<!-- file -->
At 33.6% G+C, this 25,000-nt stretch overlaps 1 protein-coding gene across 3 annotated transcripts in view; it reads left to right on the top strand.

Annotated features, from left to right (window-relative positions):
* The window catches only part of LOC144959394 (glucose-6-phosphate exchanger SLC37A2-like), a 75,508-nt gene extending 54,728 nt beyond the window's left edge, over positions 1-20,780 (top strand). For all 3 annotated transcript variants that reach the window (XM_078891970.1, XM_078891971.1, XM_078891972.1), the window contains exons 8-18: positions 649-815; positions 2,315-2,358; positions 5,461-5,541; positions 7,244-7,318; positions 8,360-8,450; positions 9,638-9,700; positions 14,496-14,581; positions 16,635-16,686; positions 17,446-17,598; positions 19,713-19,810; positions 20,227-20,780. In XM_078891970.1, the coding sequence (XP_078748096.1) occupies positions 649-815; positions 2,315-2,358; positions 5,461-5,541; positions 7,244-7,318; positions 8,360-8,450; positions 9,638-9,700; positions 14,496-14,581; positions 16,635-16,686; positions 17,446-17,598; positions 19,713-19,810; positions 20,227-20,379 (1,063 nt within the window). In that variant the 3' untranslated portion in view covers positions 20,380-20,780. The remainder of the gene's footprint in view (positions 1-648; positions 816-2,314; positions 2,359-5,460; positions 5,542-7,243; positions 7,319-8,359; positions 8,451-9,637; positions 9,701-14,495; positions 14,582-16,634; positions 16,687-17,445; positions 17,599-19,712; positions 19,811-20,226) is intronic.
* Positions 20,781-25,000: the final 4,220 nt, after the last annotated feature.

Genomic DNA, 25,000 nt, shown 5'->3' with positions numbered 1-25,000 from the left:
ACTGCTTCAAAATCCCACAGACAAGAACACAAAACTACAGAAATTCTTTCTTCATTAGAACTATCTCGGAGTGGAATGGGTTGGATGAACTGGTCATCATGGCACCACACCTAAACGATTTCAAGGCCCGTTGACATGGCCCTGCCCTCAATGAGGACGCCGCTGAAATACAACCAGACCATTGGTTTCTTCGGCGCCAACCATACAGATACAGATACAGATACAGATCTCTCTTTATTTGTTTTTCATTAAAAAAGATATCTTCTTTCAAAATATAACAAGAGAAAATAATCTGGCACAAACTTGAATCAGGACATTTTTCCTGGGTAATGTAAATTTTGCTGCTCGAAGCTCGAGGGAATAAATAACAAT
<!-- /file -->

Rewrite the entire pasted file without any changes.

At 33.6% G+C, this 25,000-nt stretch overlaps 1 protein-coding gene across 3 annotated transcripts in view; it reads left to right on the top strand.

Annotated features, from left to right (window-relative positions):
* The window catches only part of LOC144959394 (glucose-6-phosphate exchanger SLC37A2-like), a 75,508-nt gene extending 54,728 nt beyond the window's left edge, over positions 1-20,780 (top strand). For all 3 annotated transcript variants that reach the window (XM_078891970.1, XM_078891971.1, XM_078891972.1), the window contains exons 8-18: positions 649-815; positions 2,315-2,358; positions 5,461-5,541; positions 7,244-7,318; positions 8,360-8,450; positions 9,638-9,700; positions 14,496-14,581; positions 16,635-16,686; positions 17,446-17,598; positions 19,713-19,810; positions 20,227-20,780. In XM_078891970.1, the coding sequence (XP_078748096.1) occupies positions 649-815; positions 2,315-2,358; positions 5,461-5,541; positions 7,244-7,318; positions 8,360-8,450; positions 9,638-9,700; positions 14,496-14,581; positions 16,635-16,686; positions 17,446-17,598; positions 19,713-19,810; positions 20,227-20,379 (1,063 nt within the window). In that variant the 3' untranslated portion in view covers positions 20,380-20,780. The remainder of the gene's footprint in view (positions 1-648; positions 816-2,314; positions 2,359-5,460; positions 5,542-7,243; positions 7,319-8,359; positions 8,451-9,637; positions 9,701-14,495; positions 14,582-16,634; positions 16,687-17,445; positions 17,599-19,712; positions 19,811-20,226) is intronic.
* Positions 20,781-25,000: the final 4,220 nt, after the last annotated feature.

Genomic DNA, 25,000 nt, shown 5'->3' with positions numbered 1-25,000 from the left:
ACTGCTTCAAAATCCCACAGACAAGAACACAAAACTACAGAAATTCTTTCTTCATTAGAACTATCTCGGAGTGGAATGGGTTGGATGAACTGGTCATCATGGCACCACACCTAAACGATTTCAAGGCCCGTTGACATGGCCCTGCCCTCAATGAGGACGCCGCTGAAATACAACCAGACCATTGGTTTCTTCGGCGCCAACCATACAGATACAGATACAGATACAGATCTCTCTTTATTTGTTTTTCATTAAAAAAGATATCTTCTTTCAAAATATAACAAGAGAAAATAATCTGGCACAAACTTGAATCAGGACATTTTTCCTGGGTAATGTAAATTTTGCTGCTCGAAGCTCGAGGGAATAAATAACAAT